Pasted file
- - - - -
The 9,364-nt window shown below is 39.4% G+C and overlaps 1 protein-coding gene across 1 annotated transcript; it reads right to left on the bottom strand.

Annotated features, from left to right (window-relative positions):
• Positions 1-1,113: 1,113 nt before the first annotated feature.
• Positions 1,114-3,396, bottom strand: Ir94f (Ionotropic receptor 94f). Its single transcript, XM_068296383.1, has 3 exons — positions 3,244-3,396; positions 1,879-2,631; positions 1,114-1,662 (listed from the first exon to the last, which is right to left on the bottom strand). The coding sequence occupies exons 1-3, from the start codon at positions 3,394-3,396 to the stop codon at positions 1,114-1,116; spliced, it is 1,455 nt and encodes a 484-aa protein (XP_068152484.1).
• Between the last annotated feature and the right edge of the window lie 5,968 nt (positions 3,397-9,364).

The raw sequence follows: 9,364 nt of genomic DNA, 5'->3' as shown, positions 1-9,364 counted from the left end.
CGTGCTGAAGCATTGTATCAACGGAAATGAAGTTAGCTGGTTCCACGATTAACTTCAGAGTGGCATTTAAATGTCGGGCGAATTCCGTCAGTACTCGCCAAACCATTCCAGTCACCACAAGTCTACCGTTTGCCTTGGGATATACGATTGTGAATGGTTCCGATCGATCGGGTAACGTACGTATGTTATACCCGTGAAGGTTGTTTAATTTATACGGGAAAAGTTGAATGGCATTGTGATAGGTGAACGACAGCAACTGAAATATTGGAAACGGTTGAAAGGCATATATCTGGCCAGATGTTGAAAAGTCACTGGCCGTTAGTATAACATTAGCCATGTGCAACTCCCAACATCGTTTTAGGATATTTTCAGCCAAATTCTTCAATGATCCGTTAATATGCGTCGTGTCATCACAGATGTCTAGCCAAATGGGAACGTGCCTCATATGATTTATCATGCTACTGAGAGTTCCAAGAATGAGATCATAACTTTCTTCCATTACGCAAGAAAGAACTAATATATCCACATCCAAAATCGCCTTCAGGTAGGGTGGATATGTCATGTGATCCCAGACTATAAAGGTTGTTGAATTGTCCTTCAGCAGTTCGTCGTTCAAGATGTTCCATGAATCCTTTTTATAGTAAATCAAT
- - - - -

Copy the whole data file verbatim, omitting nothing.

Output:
The 9,364-nt window shown below is 39.4% G+C and overlaps 1 protein-coding gene across 1 annotated transcript; it reads right to left on the bottom strand.

Annotated features, from left to right (window-relative positions):
• Positions 1-1,113: 1,113 nt before the first annotated feature.
• Positions 1,114-3,396, bottom strand: Ir94f (Ionotropic receptor 94f). Its single transcript, XM_068296383.1, has 3 exons — positions 3,244-3,396; positions 1,879-2,631; positions 1,114-1,662 (listed from the first exon to the last, which is right to left on the bottom strand). The coding sequence occupies exons 1-3, from the start codon at positions 3,394-3,396 to the stop codon at positions 1,114-1,116; spliced, it is 1,455 nt and encodes a 484-aa protein (XP_068152484.1).
• Between the last annotated feature and the right edge of the window lie 5,968 nt (positions 3,397-9,364).

The raw sequence follows: 9,364 nt of genomic DNA, 5'->3' as shown, positions 1-9,364 counted from the left end.
CGTGCTGAAGCATTGTATCAACGGAAATGAAGTTAGCTGGTTCCACGATTAACTTCAGAGTGGCATTTAAATGTCGGGCGAATTCCGTCAGTACTCGCCAAACCATTCCAGTCACCACAAGTCTACCGTTTGCCTTGGGATATACGATTGTGAATGGTTCCGATCGATCGGGTAACGTACGTATGTTATACCCGTGAAGGTTGTTTAATTTATACGGGAAAAGTTGAATGGCATTGTGATAGGTGAACGACAGCAACTGAAATATTGGAAACGGTTGAAAGGCATATATCTGGCCAGATGTTGAAAAGTCACTGGCCGTTAGTATAACATTAGCCATGTGCAACTCCCAACATCGTTTTAGGATATTTTCAGCCAAATTCTTCAATGATCCGTTAATATGCGTCGTGTCATCACAGATGTCTAGCCAAATGGGAACGTGCCTCATATGATTTATCATGCTACTGAGAGTTCCAAGAATGAGATCATAACTTTCTTCCATTACGCAAGAAAGAACTAATATATCCACATCCAAAATCGCCTTCAGGTAGGGTGGATATGTCATGTGATCCCAGACTATAAAGGTTGTTGAATTGTCCTTCAGCAGTTCGTCGTTCAAGATGTTCCATGAATCCTTTTTATAGTAAATCAAT